In fact, I notice most therapists take more time off than the average person. Be gracious and remind yourself that your job is emotionally taxing and requires extra self-care. We can’t be helpful therapists if we are burning out ourselves.
As a reference point, in 2018 I took a total of 6 weeks off for vacation. I hope you feel permission to do the same!
5. Do the math
Math is important, especially when it comes to running a business! Don’t skip out on doing this math and you’ll know exactly how much to charge for your hourly rate.
Here’s what the equation looks like:
(Ideal Yearly Income + Yearly Expenses) ÷ Number of Yearly Work Weeks ÷ Number of Weekly Clients
…Say what?? I always need an example to watch how the numbers play out. So let’s create a realistic example. Let’s say you completed steps 1-4 and you came up with these numbers:
Ideal Yearly Income: $100,000
Yearly Expenses: $15,000
Ideal Caseload: 20 clients per week
Total Yearly Work Weeks: 48
Let’s plug these numbers in to the above equation:
$100,000 + $15,000 = $115,000
Divided by 48 = $2395
Divided by 20 = $119
In this example, you need to average making $119 per session based on the other parameters you set. You can tweak some of these numbers around a bit and try them out in the equation again until you feel good about all the parameters.
Math used to be the bane of my existence. But when it comes to running a business, it’s incredibly empowering. Suddenly, your future income doesn’t have to be a mystery. You can also use this equation to see how many weekly clients you need to meet with at that rate in order to break even. Just remove your ideal income from the equation. Let’s see how that plays out:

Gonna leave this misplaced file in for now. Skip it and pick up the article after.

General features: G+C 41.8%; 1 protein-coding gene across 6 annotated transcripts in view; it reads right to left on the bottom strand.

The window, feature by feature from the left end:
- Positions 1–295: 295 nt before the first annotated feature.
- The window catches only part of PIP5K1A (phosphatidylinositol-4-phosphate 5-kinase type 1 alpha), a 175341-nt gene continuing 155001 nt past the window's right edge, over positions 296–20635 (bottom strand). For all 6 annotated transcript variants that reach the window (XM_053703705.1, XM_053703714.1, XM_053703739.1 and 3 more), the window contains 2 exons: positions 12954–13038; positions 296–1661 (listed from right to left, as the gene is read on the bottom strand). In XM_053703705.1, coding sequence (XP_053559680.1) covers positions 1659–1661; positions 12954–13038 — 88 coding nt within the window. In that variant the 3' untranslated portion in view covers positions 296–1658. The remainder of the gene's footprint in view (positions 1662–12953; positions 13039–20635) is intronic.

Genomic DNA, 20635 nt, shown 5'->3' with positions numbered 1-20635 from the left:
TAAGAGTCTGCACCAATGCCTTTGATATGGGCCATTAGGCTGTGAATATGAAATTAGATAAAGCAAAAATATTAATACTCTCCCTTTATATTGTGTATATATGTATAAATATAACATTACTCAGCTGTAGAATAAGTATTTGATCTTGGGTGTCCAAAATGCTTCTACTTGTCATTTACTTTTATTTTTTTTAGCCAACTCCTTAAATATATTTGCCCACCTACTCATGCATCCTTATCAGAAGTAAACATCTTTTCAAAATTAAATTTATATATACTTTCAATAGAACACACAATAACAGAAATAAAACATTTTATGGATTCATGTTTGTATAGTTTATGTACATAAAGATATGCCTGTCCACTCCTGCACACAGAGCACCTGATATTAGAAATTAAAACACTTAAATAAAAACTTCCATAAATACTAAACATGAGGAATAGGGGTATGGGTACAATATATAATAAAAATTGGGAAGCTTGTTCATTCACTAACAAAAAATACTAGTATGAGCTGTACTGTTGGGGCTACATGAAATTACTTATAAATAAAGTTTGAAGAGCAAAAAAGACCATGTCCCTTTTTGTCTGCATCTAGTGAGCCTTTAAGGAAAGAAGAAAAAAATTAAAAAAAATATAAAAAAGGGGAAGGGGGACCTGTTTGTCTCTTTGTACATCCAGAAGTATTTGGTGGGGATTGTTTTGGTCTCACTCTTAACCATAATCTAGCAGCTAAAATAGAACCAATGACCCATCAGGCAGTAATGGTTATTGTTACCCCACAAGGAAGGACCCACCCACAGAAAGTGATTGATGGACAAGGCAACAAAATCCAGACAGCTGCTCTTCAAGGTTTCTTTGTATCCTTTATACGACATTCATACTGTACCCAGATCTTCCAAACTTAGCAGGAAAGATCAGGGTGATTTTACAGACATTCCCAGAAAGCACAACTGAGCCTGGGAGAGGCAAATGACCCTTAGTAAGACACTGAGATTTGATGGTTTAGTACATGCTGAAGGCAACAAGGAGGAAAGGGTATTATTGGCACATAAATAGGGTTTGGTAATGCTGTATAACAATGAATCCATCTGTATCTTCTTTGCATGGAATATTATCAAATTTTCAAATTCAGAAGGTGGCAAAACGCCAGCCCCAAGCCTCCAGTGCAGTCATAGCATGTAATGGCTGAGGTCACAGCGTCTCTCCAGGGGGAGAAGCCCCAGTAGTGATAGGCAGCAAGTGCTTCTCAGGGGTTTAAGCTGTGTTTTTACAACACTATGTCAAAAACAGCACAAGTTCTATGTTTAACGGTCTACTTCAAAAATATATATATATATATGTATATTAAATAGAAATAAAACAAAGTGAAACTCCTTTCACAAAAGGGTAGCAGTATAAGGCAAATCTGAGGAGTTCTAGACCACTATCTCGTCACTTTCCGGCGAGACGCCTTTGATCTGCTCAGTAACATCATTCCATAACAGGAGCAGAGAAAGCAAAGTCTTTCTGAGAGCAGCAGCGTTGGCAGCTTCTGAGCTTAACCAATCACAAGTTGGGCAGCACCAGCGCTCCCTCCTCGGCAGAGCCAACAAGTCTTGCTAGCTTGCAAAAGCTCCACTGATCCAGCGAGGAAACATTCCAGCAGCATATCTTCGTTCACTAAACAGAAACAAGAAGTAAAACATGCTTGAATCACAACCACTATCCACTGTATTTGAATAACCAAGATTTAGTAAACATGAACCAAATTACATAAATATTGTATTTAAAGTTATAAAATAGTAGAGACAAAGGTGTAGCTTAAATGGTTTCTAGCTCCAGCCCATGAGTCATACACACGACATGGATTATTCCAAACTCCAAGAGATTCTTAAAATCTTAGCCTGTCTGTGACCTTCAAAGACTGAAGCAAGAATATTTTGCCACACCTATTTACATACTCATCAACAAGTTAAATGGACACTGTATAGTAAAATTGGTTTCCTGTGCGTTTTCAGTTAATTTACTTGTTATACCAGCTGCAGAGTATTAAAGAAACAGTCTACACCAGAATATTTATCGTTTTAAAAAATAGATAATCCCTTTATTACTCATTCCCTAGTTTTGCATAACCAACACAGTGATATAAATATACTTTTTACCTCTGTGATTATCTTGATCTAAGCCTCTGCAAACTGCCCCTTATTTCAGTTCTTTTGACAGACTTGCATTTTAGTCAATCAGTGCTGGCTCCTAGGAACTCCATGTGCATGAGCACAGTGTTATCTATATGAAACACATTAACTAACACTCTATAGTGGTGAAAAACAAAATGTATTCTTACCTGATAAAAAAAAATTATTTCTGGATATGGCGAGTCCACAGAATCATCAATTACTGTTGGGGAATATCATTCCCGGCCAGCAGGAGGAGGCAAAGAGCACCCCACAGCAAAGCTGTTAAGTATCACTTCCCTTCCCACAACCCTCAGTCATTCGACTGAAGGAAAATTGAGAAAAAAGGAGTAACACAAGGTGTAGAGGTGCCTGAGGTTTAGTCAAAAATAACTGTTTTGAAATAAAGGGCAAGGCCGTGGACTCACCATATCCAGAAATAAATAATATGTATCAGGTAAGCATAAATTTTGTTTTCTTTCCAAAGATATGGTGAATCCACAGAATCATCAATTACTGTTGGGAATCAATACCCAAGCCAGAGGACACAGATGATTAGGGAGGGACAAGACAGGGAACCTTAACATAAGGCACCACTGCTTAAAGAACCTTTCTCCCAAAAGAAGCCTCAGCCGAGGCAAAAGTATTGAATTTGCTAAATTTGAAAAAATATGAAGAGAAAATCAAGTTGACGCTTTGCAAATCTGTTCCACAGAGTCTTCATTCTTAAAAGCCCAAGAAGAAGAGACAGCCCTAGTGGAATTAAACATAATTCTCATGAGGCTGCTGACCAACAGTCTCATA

$15,000 divided by 48 = $312.50
Divided by $119 = 2.62
See what we did there? If you anticipate $15,000 of yearly expenses and you work 48 weeks per year averaging $119 per session, you will already turn a profit if you average at least 3 clients per week. Not too shabby!
6. Decide on whether you will utilize a sliding scale
This is a big beast of a question, one I will dedicate an entire post to in the future. A sliding scale can be a great option for those of us who are not in-network with any insurance panels. Be aware that if you are on insurance panels, they consider the lowest rate on your scale as your full rate. So I typically recommend doing one or the other, but not both. Insurance and sliding scales just don’t get along!
If you offer a sliding scale, be sure that you consider your ideal client fee when taken all together. Personally, my ideal client fee is $125 per session. My full rate is $165 per session and it slides down to $100 based on income. In reality, I average about $145 per session. The design of my scale sets me up for success so I’m not griping that I didn’t earn the income I wanted despite seeing my ideal number of clients.
Ready to dive deeper into starting a private practice? I have a free guide for that! Check it out here to grab your free guide: Start a Private Practice in Counseling
Hopefully these tips help the process of setting your hourly rate feel a bit more manageable to you. Until next time, from one therapist to another: I wish you well.